Years ago we said goodbye to the keyworks. Much has been said about this. Also of the need to use or not to use the robot.txt.

It is true that when you develop an SEO project it is very important to define the keywords that are needed to promote an online business, but those old tags that were introduced in the code in this way no longer work:

<meta name=”keywords” content=”keyword1, keyword2, keyword3“>

What Google really values ​​is the content of your page and that you mention those keywords in the body of your articles and internal pages.

Can we say goodbye to meta descriptions?

Now something similar happens with meta-descriptions. For years, web developers have used this code to provide an internal description to Google and for the search engine to understand what is shown on this website.

<meta name=”description” content=”This is an example. This will often show up in search results.“>

At Eblana Solutions we are always investigating to be up to date. As you know, Google changes its search algorithm very frequently. The algorithm that Google is using today is not the same as it was 2 weeks ago.

Optimizing with keywords from this HTML element, in theory, we will improve the click through rate of our search results.

The ratio of clicks per impressions would improve since when our meta description contains the keywords that the user is looking for, Google will highlight them in bold and this gives more visibility to our result.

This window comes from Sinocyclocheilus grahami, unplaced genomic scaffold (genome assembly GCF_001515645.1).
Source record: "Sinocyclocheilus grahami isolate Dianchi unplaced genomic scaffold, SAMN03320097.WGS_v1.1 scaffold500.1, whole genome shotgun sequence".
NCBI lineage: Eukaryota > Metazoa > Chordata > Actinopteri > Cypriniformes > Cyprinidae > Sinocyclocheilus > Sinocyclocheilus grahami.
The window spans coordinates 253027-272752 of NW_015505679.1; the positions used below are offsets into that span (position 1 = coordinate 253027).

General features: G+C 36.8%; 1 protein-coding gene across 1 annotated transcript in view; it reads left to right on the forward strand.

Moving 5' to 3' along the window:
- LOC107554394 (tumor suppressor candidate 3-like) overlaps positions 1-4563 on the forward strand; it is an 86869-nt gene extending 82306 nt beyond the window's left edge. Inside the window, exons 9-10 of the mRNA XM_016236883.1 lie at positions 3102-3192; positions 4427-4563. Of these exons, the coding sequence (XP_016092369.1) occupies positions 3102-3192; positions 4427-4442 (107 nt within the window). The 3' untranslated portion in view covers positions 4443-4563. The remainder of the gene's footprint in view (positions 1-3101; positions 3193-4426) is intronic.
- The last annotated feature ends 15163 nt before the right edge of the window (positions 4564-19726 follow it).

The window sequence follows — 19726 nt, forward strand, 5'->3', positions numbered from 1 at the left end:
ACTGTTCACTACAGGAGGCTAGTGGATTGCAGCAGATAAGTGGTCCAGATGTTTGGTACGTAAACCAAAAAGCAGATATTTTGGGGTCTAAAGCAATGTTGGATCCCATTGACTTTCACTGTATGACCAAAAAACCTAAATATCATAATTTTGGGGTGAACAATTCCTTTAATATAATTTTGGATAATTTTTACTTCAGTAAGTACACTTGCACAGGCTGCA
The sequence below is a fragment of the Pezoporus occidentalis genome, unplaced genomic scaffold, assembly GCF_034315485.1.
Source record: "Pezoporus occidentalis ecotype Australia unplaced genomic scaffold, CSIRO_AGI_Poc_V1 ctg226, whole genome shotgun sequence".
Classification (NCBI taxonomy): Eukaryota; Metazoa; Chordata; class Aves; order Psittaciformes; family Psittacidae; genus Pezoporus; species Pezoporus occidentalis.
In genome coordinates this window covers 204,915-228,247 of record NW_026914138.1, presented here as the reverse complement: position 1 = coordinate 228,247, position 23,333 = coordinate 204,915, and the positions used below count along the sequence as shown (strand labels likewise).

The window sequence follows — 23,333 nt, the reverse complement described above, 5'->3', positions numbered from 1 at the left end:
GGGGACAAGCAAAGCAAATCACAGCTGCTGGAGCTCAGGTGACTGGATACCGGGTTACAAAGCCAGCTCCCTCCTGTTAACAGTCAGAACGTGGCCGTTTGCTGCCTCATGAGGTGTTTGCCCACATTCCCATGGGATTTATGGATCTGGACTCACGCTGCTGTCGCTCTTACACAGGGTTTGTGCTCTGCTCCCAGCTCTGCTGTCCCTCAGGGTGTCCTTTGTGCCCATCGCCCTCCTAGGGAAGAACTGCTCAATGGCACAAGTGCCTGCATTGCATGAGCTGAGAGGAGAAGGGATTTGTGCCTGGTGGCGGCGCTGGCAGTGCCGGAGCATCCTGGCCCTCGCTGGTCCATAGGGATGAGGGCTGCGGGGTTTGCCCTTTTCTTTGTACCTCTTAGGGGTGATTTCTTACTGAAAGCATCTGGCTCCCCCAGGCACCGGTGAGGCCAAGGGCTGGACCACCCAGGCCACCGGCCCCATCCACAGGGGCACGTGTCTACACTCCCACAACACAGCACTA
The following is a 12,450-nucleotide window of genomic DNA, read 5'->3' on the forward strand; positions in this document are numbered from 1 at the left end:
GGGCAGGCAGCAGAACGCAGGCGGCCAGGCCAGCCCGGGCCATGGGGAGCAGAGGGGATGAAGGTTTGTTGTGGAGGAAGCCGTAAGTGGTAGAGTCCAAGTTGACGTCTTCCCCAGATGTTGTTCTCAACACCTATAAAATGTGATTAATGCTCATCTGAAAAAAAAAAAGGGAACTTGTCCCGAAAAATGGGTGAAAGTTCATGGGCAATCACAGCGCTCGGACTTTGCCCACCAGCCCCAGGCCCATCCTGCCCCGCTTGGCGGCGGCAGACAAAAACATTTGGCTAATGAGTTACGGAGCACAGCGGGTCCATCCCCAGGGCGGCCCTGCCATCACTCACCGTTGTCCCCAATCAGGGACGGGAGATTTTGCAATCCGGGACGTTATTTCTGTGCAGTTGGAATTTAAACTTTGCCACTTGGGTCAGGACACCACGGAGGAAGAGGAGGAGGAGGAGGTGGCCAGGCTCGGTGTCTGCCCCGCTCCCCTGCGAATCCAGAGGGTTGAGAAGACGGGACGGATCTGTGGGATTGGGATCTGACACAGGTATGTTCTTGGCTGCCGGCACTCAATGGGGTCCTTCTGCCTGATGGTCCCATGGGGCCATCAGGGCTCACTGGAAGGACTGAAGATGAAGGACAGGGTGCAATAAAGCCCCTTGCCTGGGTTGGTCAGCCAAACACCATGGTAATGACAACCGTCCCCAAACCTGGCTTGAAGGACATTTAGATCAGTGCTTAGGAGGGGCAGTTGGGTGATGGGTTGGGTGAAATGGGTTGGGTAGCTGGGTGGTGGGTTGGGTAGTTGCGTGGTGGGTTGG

An example:

As we see in the image, the search engine highlights the letters with the use of bold.

But, in reality, this is not true today … the result you have seen is not the original meta description that contains that url.

If we look at the code on this page, we can see this description.

<meta name = “description” content = “Discover All guitar Ads in All Sections For Sale on DoneDeal. Buy & Sell on Ireland’s Largest All Sections Marketplace.“>

Google analyzes the existing meta description in the HTML, analyzes the content of the web text and rewrites the meta description dynamically to suit the user’s search.

Does it make sense to spend time and resources optimizing meta descriptions?

Based on Michal Pecánek’s report from September 2020, we can draw these conclusions:

  • 25% of the top ranking pages do not have a meta description.
  • Google rewrites meta descriptions 62% of the time.
  • The longer the meta description is, the more likely Google will rewrite the meta description.

It may be a bit confusing, but the meta description is indeed very important, although we must know this new operation of Google to adapt our content and our meta description to the new dynamic descriptions that Google generates.

Of course, if Google is able to “read and select” excerpts and use them at will, we cannot afford not to have this information, these keywords, on our pages. I would even go further and tell you that the use of synonyms can make a competitive difference compared to our competitors.